The pin names can be hidden and desired names can be assigned using 2D-Graphics Text mode. This is useful when we are changing the colour of the block and a contrast colour for the text is required. The pin names can be hidden from the pin properties as discussed earlier. The ‘Draw Body’ option of the pin should be selected or otherwise, this pin will be hidden.

Hiding Pin Properties

Hiding Pin Properties

 

Now, by using 2D-Graphics Text Mode, the pin names can be written in the desired style, colour and font etc.., Unselect the Follow Global option whenever required. Similarly, write the Pin numbers as shown below. Make sure that, the pin numbers a placed at the edge of the pins because during the simulation the State of the pin is graphically indicated beside the pin name and immediately out of the box.

Writing Pin Names and Pin Numbers

Writing Pin Names and Pin Numbers

 

Step3: Select all the parts of the expected view along with all the component properties. Right-Click the selected part and then select the ‘Make device’ option from the Right-click Menu.

 

Make Device - Microcontroller

Make Device – Microcontroller

 

Step4: The name of the component can be changed to a desired one. Do not change the design related files in any of the steps, which may lead to malfunctioning of the component.

Now, let’s verify whether the modified component works similar to the default component or not. Below is the simulation that video compares the operation of modified and default component. Same program code is loaded in the microcontrollers which blink the PORTD for every 500mS.

Verifying the Modified Microcontroller – Video Demo

 

Creating UART Modules-Modifying the COMPORT

The Proteus software has an option to interface with external modules in real-time through the COMPIM (Comport Physical Interface Module) component. Its default view is a DB9-Pin Serial Port connector. This component makes it possible to connect various UART Modules like GSM, GPS, Wi-Fi etc.., in real-time with the circuit designed in the worksheet. So, to make the circuit more comprehensible, let’s modify the view of this component. The actual and expected views are shown below,

Actual and Expected Views of COMPORT

Actual and Expected Views of COMPORT

 

Step1: Select and place the COMPIM component on the Sheet/Workspace.

Selection of COMPORT Component

Selection of COMPORT Component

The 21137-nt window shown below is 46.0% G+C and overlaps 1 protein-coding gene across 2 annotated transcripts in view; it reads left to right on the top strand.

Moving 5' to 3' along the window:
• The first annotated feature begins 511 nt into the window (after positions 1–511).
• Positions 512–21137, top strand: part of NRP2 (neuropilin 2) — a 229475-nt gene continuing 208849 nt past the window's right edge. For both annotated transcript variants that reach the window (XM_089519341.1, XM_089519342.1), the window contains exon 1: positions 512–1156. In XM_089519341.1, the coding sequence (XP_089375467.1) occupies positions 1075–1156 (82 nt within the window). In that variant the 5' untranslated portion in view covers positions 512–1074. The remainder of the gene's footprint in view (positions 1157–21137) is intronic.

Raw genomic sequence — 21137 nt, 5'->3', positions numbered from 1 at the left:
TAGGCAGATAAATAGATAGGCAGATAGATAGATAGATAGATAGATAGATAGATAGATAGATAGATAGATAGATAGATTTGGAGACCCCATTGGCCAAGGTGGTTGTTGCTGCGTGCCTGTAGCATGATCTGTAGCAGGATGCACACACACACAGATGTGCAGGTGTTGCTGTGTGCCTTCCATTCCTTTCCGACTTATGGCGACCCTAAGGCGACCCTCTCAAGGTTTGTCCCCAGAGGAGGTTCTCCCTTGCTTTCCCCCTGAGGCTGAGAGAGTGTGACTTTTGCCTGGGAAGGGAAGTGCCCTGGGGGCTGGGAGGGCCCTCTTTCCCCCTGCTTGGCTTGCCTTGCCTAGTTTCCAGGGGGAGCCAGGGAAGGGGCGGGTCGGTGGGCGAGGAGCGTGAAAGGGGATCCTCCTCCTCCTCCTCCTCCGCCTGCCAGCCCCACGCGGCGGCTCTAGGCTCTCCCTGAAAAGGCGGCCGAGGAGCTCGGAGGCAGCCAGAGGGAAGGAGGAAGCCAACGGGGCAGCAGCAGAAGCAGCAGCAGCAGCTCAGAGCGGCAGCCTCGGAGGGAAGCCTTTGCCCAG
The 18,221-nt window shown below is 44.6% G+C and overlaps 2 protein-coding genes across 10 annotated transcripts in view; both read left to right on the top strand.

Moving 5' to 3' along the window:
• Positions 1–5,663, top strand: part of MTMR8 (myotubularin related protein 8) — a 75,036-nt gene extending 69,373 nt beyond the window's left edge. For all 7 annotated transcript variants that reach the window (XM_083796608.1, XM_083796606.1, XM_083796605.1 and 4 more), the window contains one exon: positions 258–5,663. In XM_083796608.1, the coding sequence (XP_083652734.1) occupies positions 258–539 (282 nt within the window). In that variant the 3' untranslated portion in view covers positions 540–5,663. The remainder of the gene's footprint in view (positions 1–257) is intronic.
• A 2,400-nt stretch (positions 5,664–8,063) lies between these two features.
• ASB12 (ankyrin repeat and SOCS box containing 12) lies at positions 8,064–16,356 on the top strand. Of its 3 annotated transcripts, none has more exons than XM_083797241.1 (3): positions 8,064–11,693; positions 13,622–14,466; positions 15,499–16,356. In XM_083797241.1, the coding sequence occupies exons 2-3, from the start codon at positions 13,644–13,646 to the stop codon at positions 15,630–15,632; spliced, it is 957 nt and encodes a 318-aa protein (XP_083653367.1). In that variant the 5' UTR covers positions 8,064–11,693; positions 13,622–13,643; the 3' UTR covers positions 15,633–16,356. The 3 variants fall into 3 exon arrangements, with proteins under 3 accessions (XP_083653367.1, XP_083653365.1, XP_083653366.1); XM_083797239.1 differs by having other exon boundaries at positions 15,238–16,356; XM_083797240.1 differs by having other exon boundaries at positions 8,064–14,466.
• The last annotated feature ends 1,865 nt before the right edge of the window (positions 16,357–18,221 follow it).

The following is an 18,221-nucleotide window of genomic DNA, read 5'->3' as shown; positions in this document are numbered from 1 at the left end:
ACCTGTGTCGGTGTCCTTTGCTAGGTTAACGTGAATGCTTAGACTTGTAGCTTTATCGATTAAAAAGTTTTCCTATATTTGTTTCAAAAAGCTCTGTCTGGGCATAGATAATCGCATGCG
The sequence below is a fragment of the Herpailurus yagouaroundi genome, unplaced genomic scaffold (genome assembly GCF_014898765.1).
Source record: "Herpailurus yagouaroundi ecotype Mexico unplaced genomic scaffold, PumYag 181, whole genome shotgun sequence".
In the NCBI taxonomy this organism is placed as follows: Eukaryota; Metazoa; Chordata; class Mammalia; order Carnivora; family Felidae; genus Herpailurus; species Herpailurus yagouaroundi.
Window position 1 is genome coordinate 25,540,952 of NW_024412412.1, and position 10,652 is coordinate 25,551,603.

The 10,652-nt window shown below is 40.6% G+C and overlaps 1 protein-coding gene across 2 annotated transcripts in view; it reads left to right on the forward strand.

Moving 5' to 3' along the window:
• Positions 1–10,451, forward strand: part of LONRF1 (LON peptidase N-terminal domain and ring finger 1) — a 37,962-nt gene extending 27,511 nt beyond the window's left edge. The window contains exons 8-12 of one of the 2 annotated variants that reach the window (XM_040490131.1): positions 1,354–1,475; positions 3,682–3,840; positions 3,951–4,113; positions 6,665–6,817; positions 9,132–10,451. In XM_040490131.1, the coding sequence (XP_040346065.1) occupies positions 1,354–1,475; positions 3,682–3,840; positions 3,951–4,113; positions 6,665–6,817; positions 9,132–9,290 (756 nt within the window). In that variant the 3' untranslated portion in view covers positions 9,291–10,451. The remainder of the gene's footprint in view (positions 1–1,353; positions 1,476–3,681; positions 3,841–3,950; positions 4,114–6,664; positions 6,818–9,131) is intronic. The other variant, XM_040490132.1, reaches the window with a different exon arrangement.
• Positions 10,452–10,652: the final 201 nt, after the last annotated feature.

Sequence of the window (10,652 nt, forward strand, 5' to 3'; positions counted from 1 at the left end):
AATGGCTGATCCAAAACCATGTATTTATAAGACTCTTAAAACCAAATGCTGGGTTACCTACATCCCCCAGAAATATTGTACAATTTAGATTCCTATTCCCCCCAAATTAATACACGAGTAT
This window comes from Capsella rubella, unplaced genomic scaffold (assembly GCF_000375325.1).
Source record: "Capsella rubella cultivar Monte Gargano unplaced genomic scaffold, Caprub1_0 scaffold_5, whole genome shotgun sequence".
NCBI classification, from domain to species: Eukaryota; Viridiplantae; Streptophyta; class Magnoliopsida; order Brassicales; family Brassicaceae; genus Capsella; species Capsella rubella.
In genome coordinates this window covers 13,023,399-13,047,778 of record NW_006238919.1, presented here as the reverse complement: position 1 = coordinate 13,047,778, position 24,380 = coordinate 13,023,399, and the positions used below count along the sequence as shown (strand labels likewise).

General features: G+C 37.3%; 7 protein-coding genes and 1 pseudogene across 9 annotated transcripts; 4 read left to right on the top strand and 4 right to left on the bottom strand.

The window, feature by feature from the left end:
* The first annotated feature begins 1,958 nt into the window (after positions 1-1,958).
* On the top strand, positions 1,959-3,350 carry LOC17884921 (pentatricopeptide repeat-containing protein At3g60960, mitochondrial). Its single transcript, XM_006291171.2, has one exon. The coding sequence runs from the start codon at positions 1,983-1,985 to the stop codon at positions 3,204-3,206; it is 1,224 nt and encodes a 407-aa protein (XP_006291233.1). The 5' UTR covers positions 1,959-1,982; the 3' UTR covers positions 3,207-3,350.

Step2: Right-Click on the component and select ‘Decompose’ from the Right-Click Menu.

Decompose the COMPORT Component

Decompose the COMPORT Component

 

The expected view is similar to the real-time modules like the GSM Module etc.., which contain TX, RX and GND Pins in common excluding the Power supply terminals. As the serial port has Flow control terminals in addition to the previously mentioned pins, we can remove the unwanted pins.

 

Removing Unwanted Pins

Removing Unwanted Pins

 

The connector shape can be made invisible either by removing the block or by placing a desired shape over the connector, but the pins shouldn’t be covered. Every unwanted part like the lines or circles can be deleted. ‘Any component in the worksheet can be deleted by Double Right-Click on the component or part’.

Hiding the Pin Name and Number

Hiding the Pin Name and Number

 

The actual circuit connections are such that, the TX, RX pins of the microcontroller are connected to the TX, RX pins of the COMPORT respectively. But, the schematic view or in the circuit diagram, the TX and RX pins of the microcontroller and the module are cross-connected. So, we have to write 2D-Text for the TX and RX pins of the COMPORT as RX and TX respectively.

Adding 2D Graphics Text to the Pins

Adding 2D Graphics Text to the Pins

 

The modules have the Ground Pin that should be connected to the circuit ground. In the software, it is not necessary as they are programmed. But to show them in the circuit diagram, we can add a new pin for Ground. The pins mode is used for this purpose.

Adding Ground Pin to Module

Adding Ground Pin to Module

 

Place the pin on the workspace. The edge of the pin that has the cross symbol indicates that it should be connected to the external components in the circuit diagram. Edit the properties of the Pin such that, name and number are hidden.

Adding 2D Graphics Text to the GND Pin

Adding 2D Graphics Text to the GND Pin

 

Additional text or blocks can be added to enhance the view of the module like the antenna and Power supply block from the 2D-Graphics Box mode.

Step3: Select all the parts of the expected view. Right-click and select ‘Make device’ from the Right-click Menu.

Make Device - COMPORT

Make Device – COMPORT

 

Step4: Through a series of options, the name of the component, Index and other reference parameters can be edited or left unchanged. After this step, the component is created in the library and can be used a regular component by placing it in the workspace. The decomposed component can be deleted. Let’s check whether this component is shown in the Devices.

Finding the Modified Component

Finding the Modified Component

 

The properties of the component are left unchanged. So, the selection of Port parameters is same as that of the default component. Let’s connect a module and verify it in real-time. For this purpose, a GSM Module is connected to the computer through a USB-Serial converter. The port number of this converter is obtained from the ‘Devices and Printers’. The port parameters in the component are set as shown below.

Verifying the Modified COMPORT – Video Demo